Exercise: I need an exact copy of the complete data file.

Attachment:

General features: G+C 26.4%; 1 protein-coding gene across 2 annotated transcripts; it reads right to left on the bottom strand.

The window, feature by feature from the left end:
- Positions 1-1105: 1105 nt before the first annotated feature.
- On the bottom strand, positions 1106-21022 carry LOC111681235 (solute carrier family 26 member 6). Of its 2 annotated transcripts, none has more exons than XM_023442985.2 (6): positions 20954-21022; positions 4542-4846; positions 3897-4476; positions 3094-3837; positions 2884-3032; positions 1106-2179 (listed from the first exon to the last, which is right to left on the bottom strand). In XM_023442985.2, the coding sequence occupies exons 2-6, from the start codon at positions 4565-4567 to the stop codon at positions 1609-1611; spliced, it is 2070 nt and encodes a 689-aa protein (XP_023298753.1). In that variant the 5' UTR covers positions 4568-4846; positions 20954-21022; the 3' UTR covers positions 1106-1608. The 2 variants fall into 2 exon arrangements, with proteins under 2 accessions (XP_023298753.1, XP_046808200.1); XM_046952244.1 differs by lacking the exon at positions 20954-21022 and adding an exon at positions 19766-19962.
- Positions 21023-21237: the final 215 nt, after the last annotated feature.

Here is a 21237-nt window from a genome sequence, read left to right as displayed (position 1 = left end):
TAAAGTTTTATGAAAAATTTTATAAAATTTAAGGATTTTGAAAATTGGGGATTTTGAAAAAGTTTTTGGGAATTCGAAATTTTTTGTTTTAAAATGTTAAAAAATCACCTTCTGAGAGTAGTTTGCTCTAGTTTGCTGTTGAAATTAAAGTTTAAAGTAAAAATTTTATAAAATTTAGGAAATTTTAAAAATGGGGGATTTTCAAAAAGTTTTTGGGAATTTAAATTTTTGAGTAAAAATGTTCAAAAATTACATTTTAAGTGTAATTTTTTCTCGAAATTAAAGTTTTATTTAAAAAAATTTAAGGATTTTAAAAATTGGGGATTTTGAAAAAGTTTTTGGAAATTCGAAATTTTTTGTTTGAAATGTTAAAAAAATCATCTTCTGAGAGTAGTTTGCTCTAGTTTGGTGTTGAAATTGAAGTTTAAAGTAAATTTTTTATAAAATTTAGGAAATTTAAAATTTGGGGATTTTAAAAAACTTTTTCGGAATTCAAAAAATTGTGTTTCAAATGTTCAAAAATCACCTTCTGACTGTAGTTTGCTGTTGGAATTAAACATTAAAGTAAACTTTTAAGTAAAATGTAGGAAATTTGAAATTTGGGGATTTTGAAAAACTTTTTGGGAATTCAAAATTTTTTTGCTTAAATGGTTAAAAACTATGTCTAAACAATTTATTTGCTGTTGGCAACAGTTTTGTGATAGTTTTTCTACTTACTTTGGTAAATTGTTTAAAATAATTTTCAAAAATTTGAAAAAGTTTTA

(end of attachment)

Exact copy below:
General features: G+C 26.4%; 1 protein-coding gene across 2 annotated transcripts; it reads right to left on the bottom strand.

The window, feature by feature from the left end:
- Positions 1-1105: 1105 nt before the first annotated feature.
- On the bottom strand, positions 1106-21022 carry LOC111681235 (solute carrier family 26 member 6). Of its 2 annotated transcripts, none has more exons than XM_023442985.2 (6): positions 20954-21022; positions 4542-4846; positions 3897-4476; positions 3094-3837; positions 2884-3032; positions 1106-2179 (listed from the first exon to the last, which is right to left on the bottom strand). In XM_023442985.2, the coding sequence occupies exons 2-6, from the start codon at positions 4565-4567 to the stop codon at positions 1609-1611; spliced, it is 2070 nt and encodes a 689-aa protein (XP_023298753.1). In that variant the 5' UTR covers positions 4568-4846; positions 20954-21022; the 3' UTR covers positions 1106-1608. The 2 variants fall into 2 exon arrangements, with proteins under 2 accessions (XP_023298753.1, XP_046808200.1); XM_046952244.1 differs by lacking the exon at positions 20954-21022 and adding an exon at positions 19766-19962.
- Positions 21023-21237: the final 215 nt, after the last annotated feature.

Here is a 21237-nt window from a genome sequence, read left to right as displayed (position 1 = left end):
TAAAGTTTTATGAAAAATTTTATAAAATTTAAGGATTTTGAAAATTGGGGATTTTGAAAAAGTTTTTGGGAATTCGAAATTTTTTGTTTTAAAATGTTAAAAAATCACCTTCTGAGAGTAGTTTGCTCTAGTTTGCTGTTGAAATTAAAGTTTAAAGTAAAAATTTTATAAAATTTAGGAAATTTTAAAAATGGGGGATTTTCAAAAAGTTTTTGGGAATTTAAATTTTTGAGTAAAAATGTTCAAAAATTACATTTTAAGTGTAATTTTTTCTCGAAATTAAAGTTTTATTTAAAAAAATTTAAGGATTTTAAAAATTGGGGATTTTGAAAAAGTTTTTGGAAATTCGAAATTTTTTGTTTGAAATGTTAAAAAAATCATCTTCTGAGAGTAGTTTGCTCTAGTTTGGTGTTGAAATTGAAGTTTAAAGTAAATTTTTTATAAAATTTAGGAAATTTAAAATTTGGGGATTTTAAAAAACTTTTTCGGAATTCAAAAAATTGTGTTTCAAATGTTCAAAAATCACCTTCTGACTGTAGTTTGCTGTTGGAATTAAACATTAAAGTAAACTTTTAAGTAAAATGTAGGAAATTTGAAATTTGGGGATTTTGAAAAACTTTTTGGGAATTCAAAATTTTTTTGCTTAAATGGTTAAAAACTATGTCTAAACAATTTATTTGCTGTTGGCAACAGTTTTGTGATAGTTTTTCTACTTACTTTGGTAAATTGTTTAAAATAATTTTCAAAAATTTGAAAAAGTTTTA